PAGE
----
A collection of articles on how ISIS took over a region the size of the UK, sparked a humanitarian crisis, and developed into a global threat.
With coordinated attacks in Paris and the downing of a Russian passenger plane, the Islamic State (ISIS) declared war on the wider world, galvanizing new calls for an intensified global response.
The Washington Post spent a year tracking the political and military spread of ISISinvestigating its roots and chronicling what life is really like for the people under its rule. Kevin Sullivan, a senior correspondent for the paper, conducted a series of interviews, often in secret, with people who have fled the "Caliphate." Other correspondents, including Souad Mekhennet and Loveday Morris, spoke with those still inside. What they discovered is that, while world leaders watched, the Islamic State instituted a brutal, tiered society, in which the faithful are given control, in which women are in constant danger, and wherein dissent is met with swift and deadly retribution.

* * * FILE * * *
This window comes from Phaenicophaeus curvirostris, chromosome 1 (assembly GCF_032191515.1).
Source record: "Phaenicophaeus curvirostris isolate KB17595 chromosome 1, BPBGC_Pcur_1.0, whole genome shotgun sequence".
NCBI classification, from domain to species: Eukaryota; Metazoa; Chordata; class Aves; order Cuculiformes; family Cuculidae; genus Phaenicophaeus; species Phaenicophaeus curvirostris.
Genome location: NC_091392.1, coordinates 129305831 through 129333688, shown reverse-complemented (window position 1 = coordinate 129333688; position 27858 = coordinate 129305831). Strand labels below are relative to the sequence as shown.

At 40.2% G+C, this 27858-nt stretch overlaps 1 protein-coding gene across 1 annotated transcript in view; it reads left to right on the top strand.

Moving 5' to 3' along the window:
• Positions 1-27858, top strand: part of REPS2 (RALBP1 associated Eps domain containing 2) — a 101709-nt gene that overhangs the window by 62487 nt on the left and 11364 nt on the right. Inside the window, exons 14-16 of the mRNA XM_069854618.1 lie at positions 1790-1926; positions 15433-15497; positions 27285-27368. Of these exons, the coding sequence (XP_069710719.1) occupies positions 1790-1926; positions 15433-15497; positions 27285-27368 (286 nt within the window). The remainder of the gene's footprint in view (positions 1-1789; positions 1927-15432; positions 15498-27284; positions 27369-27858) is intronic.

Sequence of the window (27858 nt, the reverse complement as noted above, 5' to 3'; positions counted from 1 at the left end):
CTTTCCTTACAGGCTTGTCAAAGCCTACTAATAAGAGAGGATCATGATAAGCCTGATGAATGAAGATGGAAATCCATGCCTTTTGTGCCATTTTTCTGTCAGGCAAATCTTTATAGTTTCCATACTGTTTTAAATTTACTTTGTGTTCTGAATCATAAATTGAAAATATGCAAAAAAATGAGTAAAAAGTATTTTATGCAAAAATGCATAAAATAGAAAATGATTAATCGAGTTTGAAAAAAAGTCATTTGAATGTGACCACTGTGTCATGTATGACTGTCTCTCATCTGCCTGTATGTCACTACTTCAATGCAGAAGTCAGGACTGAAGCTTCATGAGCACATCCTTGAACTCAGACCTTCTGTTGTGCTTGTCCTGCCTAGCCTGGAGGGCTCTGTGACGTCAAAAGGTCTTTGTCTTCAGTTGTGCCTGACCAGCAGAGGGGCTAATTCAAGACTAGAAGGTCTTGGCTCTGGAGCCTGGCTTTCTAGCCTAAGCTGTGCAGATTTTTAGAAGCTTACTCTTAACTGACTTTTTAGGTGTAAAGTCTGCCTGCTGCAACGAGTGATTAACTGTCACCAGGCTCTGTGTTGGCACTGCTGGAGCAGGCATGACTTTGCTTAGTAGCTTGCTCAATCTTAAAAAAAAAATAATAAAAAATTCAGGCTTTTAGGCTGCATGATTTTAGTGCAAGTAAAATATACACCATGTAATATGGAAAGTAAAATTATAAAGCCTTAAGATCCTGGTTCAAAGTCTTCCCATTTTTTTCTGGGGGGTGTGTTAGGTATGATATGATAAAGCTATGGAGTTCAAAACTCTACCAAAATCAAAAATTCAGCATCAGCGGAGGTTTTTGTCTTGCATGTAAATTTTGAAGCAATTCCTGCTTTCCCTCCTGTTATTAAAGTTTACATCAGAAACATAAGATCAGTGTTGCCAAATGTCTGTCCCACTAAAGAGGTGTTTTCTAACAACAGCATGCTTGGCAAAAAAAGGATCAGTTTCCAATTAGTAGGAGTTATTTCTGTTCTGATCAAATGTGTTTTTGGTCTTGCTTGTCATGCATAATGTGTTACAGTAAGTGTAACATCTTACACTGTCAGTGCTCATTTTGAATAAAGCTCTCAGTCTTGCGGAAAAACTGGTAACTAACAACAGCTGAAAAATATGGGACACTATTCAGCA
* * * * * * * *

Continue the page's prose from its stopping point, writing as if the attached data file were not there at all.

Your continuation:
This is the inside story of how ISIS combined the bloodiest aspects of religion, terrorism and statehood and became a global threat.